Sin, is defined by the dictionary as ‘an immoral act considered to be a transgression against divine law'. I believe that it is generally seen as something terrible bad to most people, and for this, I would say that it is right for people to avoid it even though it in itself is of some neutrality. Committing sins is when you send out unpleasant vibrations causing destruction. And working with the law of attraction, you receive what you send out and would thus attract its like back.

 As for religion, 
“ ‘Religion is like language or dress. We gravitate toward the practices with which we were raised. In the end, though, we are all proclaiming the same thing. That life has meaning. That we are grateful for the power that created us.’
  Langdon was intrigued. ‘So you’re saying that whether you are a Christian or a Muslim simply depends on where you were born?’ 
  ‘Isn’t it obvious? Look at the diffusion of religion around the globe.’
  ‘So faith is random?’
  ‘Hardly. Faith is universal. Our specific methods for understanding it are arbitrary. Some of us pray to Jesus, some of us go to Mecca, some of us study subatomic particles. In the end, we are all just searching for truth, that which is greater than ourselves.’ ” 
– ‘Angels and Demons’ by Dan Brown

  It should be noted that I am not condemning any religion specifically, but in fact embracing all of that into a much bigger truth. It is alright if a religion is truly like a language or a dress, but it is not when people start going against each others who ‘dress differently’. When that happens, when tyrants try to control people, those minds have lost the real essence. The distinction between a tyrant and a leader is that a leader leads, helps others in understanding, whereas a tyrant would create fear in order to force rules and laws upon the mass.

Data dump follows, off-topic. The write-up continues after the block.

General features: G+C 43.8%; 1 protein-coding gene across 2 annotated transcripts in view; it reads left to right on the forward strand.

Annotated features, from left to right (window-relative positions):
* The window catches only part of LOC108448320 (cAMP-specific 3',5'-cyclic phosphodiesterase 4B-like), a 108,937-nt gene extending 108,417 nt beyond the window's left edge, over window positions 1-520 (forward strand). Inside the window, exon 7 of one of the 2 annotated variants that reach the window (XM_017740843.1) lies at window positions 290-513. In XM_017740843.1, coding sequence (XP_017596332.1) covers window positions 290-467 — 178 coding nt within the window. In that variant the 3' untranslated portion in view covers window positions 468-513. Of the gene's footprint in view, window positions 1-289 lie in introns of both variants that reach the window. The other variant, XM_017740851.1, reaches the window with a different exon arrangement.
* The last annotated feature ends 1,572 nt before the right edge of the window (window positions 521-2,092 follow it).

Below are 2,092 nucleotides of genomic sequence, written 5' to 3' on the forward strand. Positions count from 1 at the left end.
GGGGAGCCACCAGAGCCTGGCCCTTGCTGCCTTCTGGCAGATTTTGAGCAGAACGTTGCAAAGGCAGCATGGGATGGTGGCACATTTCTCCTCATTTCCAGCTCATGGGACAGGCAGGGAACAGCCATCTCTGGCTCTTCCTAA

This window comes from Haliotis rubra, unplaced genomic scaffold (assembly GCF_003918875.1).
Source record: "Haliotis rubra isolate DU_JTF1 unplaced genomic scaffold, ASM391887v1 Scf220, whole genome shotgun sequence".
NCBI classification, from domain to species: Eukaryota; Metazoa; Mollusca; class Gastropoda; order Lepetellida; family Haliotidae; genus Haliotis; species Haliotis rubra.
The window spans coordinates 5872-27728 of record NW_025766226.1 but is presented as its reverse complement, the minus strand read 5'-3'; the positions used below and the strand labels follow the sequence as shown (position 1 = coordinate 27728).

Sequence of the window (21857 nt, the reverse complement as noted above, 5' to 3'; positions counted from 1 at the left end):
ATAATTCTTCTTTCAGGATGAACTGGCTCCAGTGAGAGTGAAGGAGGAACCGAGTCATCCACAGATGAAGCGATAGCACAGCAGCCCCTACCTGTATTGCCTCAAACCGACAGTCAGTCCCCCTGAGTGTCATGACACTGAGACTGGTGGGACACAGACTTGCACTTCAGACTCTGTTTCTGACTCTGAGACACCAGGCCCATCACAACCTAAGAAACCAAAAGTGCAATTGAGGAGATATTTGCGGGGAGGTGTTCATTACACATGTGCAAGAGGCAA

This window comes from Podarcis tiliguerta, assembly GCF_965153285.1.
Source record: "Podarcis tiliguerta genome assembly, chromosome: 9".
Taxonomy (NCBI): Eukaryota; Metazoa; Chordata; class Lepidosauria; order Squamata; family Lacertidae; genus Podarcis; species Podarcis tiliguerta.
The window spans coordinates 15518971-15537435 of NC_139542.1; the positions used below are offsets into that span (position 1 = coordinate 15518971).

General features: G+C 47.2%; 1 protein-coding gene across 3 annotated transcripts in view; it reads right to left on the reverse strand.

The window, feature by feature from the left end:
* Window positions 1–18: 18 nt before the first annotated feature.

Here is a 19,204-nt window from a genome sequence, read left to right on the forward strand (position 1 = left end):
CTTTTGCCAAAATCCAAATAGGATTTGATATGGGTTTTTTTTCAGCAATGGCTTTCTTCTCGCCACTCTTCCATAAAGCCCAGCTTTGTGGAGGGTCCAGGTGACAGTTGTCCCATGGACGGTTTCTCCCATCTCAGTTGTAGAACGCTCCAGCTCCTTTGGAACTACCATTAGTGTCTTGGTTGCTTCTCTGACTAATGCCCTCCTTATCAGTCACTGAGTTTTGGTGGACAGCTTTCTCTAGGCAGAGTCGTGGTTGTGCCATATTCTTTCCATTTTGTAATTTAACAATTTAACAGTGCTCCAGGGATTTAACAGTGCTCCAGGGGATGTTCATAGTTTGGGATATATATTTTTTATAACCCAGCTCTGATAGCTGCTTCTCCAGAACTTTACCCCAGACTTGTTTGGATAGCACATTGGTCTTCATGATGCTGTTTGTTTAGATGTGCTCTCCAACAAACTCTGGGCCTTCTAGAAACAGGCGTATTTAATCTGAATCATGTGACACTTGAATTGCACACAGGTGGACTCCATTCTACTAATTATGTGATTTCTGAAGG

You see how the phrase ‘if you don’t believe in Jesus, you’ll go to hell’ or others which are used in trying to persuade people to join a particular religion, has been so wrongly interpreted. As it has been said above, hell is a state of mind. This universe is governed by natural laws, many which still remains unknown to the mass population perhaps apart from the single ‘law of gravity’. What those phrases actually truly mean are if you’re ignorant towards those rules, you’ll probably suffer as a consequence, as you would then be allowing the outer world and its circumstances to drag you by a collar, with things happening in seemingly arbitrary ways. 

  But I don’t believe in deploying fear to force people listen to you, because how would you learn that way? Oh people, learn and obtain understanding for life would then be so much more magnificent.

“God is not some omnipotent authority looking down from above, threatening to throw us into a pit of fire if we disobey. God is the energy that flows through the synapsis of our nervous system and the chambers of our heart! God is in all things!”
– ‘Angels and Demons’ by Dan Brown

ps. I do not claim to be an expert, but I’ve collected my understanding over the time of several years, from various sources (not just the Dan Brown books as it may appear so. It just so happened that those had the right words.), and so up till now, I would believe these to be true.

And I realised that I should also add that I do not think badly of that guy who asked to question us. He did what he knew was best then, and he was indeed a polite young man and all, and I do not have anything against him. I would say that I'm talking more about the whole concept.

No comments:

Post a Comment